Top 10 Lessons Learned From 10 Years in Agile
Join the DZone community and get the full member experience.Join For Free
I recently had the chance to catch up with Robert Holler, the CEO of VersionOne, an Agile tools and training company that recently celebrated their 10 year anniversary and a new release of their agile platform. Robert and his colleagues got together earlier this year and discussed the lessons they had learned through ten years of insight into agile software development. "Hopefully we've learned more than just ten lessons," Holler told me humorously. He said that these were just many tiny lessons boiled down to 10 big ones and without further ado, we got right down to discussing the insights…
1. Simplicity is Sophistication.
Given the complexity of software and the people that make up software organizations, there needs to be a constant focus on simplicity and cutting out what isn't absolutely essential. Agile, while conceptually simple, is quite difficult. For all but very small teams in a room, it’s more about organizational change and complex communication networks than changing to Sprints and daily stand-ups. It also requires multiple, different business functions to change the way they work together; including business stakeholders, product planners, developers, testers, etc.Agile, while conceptually simple, is quite difficult. For all but very small teams in a room, it’s more about organizational change and complex communication networks than changing to Sprints and daily stand-ups. It also requires multiple, different business functions to change the way they work together; including business stakeholders, product planners, developers, testers, etc.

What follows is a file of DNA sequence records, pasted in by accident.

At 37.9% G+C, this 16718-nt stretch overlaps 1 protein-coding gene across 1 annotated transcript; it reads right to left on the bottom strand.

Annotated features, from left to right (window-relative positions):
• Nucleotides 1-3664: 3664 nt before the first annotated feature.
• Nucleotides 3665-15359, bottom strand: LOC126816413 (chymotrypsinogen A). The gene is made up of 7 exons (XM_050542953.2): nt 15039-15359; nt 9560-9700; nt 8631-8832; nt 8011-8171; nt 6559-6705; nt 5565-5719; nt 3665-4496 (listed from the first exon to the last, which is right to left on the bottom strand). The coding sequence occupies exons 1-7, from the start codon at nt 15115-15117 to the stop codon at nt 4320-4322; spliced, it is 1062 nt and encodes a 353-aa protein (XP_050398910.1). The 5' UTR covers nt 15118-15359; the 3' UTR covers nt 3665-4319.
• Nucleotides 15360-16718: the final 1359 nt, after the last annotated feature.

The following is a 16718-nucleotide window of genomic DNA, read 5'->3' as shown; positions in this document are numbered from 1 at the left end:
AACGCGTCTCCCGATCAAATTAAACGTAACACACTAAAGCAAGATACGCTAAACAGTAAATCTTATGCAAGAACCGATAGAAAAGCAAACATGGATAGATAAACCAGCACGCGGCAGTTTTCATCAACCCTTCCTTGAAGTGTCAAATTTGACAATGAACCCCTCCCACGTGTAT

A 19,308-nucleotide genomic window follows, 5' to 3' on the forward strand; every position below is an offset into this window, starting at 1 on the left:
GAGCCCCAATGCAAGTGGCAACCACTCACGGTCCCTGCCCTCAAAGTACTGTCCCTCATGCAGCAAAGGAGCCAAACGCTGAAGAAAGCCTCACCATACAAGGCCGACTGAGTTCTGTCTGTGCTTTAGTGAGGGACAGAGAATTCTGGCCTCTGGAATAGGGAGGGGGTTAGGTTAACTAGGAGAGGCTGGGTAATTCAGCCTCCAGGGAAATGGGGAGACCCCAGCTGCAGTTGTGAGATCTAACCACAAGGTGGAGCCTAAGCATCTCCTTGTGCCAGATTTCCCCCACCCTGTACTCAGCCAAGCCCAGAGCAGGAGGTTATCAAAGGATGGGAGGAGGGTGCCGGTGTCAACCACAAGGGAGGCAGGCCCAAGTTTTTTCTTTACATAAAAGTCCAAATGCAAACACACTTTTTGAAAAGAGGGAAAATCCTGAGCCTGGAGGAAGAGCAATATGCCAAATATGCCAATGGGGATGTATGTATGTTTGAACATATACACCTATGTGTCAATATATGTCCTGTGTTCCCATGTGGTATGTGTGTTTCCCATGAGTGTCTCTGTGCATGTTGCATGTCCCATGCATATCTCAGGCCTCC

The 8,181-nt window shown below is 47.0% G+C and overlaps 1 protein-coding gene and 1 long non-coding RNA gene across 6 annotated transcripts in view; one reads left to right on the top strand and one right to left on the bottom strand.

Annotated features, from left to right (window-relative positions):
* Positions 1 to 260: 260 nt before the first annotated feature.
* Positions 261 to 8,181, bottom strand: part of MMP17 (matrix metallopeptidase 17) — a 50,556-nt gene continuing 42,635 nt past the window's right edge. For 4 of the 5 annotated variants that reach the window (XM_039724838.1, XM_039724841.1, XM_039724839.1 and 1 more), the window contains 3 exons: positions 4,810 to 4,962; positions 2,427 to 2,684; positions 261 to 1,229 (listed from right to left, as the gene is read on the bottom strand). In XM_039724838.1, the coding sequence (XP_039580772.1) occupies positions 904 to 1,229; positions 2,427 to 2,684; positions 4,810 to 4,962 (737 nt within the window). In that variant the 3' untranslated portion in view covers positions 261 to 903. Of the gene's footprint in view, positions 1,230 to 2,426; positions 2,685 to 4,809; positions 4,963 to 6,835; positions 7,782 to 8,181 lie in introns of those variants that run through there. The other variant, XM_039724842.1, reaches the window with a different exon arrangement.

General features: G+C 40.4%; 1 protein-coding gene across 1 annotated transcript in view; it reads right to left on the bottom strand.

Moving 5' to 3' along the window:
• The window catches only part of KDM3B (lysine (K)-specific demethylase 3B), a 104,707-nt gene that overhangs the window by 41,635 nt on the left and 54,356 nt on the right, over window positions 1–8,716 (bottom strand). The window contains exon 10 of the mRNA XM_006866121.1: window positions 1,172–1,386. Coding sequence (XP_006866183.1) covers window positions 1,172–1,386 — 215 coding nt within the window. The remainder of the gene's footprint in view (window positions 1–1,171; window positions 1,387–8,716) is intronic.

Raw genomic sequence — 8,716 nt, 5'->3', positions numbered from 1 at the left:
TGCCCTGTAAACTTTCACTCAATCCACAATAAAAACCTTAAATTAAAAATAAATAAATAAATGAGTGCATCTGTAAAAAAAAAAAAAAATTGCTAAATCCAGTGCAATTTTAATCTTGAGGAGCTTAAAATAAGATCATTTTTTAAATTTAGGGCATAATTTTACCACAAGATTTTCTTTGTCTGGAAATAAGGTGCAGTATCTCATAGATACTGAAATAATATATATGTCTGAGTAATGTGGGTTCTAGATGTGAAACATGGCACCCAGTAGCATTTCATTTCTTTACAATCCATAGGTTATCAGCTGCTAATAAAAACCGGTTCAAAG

Holler also said that when they were building their agile platform, it would have been easy to fall into the trap of building little extra features for each unique customer request, but they didn't. It reminds me of a programming language that tries to solve every problem - they gradually become a nightmare to use.
2. Define your Rhythm.
What are you doing on a daily basis so you don't have to have a ton of ad hoc meetings? That's the main question you need to ask yourself in order to start cutting down on wasted meeting time. Don't have someone ask a question and just start a meeting, wait until the predetermined meeting times. It will force people to be better prepared for them and to get their points out quickly and concisely.
3. Agile is Fundamentally About Discipline.
Holler has heard Agile described as undisciplined or ad hoc. Sometimes even 'Cowboy Coding'. He said that truly agile teams are exactly the opposite. The truth is that agile teams are only successful when they thrive on automation and are very disciplined. The best agile teams display much more discipline than most other teams, especially in the areas of planning, unit testing, test driven development, continuous integration, and test automation.
4. Software is Hard to Scale, Agile is Not.